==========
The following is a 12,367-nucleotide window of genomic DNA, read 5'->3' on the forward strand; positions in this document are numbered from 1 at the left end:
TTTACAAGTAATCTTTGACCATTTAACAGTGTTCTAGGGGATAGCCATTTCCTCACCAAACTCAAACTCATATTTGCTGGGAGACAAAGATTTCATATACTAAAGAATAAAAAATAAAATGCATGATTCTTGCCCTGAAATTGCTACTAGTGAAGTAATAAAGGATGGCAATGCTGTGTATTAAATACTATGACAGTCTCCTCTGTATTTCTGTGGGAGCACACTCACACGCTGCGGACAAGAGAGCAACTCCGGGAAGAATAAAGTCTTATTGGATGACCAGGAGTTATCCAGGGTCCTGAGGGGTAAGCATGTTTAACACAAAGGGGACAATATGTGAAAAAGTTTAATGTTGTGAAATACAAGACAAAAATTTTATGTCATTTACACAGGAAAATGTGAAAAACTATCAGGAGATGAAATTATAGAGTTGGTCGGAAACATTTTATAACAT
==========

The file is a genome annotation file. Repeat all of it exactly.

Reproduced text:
The following is a 12,367-nucleotide window of genomic DNA, read 5'->3' on the forward strand; positions in this document are numbered from 1 at the left end:
TTTACAAGTAATCTTTGACCATTTAACAGTGTTCTAGGGGATAGCCATTTCCTCACCAAACTCAAACTCATATTTGCTGGGAGACAAAGATTTCATATACTAAAGAATAAAAAATAAAATGCATGATTCTTGCCCTGAAATTGCTACTAGTGAAGTAATAAAGGATGGCAATGCTGTGTATTAAATACTATGACAGTCTCCTCTGTATTTCTGTGGGAGCACACTCACACGCTGCGGACAAGAGAGCAACTCCGGGAAGAATAAAGTCTTATTGGATGACCAGGAGTTATCCAGGGTCCTGAGGGGTAAGCATGTTTAACACAAAGGGGACAATATGTGAAAAAGTTTAATGTTGTGAAATACAAGACAAAAATTTTATGTCATTTACACAGGAAAATGTGAAAAACTATCAGGAGATGAAATTATAGAGTTGGTCGGAAACATTTTATAACAT